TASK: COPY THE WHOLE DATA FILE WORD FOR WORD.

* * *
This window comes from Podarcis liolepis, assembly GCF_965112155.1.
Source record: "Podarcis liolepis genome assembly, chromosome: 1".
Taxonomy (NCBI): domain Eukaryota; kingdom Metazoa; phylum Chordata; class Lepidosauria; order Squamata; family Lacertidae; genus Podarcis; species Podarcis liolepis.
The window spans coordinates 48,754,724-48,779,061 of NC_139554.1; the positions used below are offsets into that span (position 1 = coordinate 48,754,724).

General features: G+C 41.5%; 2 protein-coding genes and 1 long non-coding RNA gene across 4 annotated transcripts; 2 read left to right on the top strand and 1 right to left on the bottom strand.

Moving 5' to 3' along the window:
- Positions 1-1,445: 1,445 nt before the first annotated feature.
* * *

This window comes from Podarcis liolepis, assembly GCF_965112155.1.
Source record: "Podarcis liolepis genome assembly, chromosome: 1".
Taxonomy (NCBI): domain Eukaryota; kingdom Metazoa; phylum Chordata; class Lepidosauria; order Squamata; family Lacertidae; genus Podarcis; species Podarcis liolepis.
The window spans coordinates 48,754,724-48,779,061 of NC_139554.1; the positions used below are offsets into that span (position 1 = coordinate 48,754,724).

General features: G+C 41.5%; 2 protein-coding genes and 1 long non-coding RNA gene across 4 annotated transcripts; 2 read left to right on the top strand and 1 right to left on the bottom strand.

Moving 5' to 3' along the window:
- Positions 1-1,445: 1,445 nt before the first annotated feature.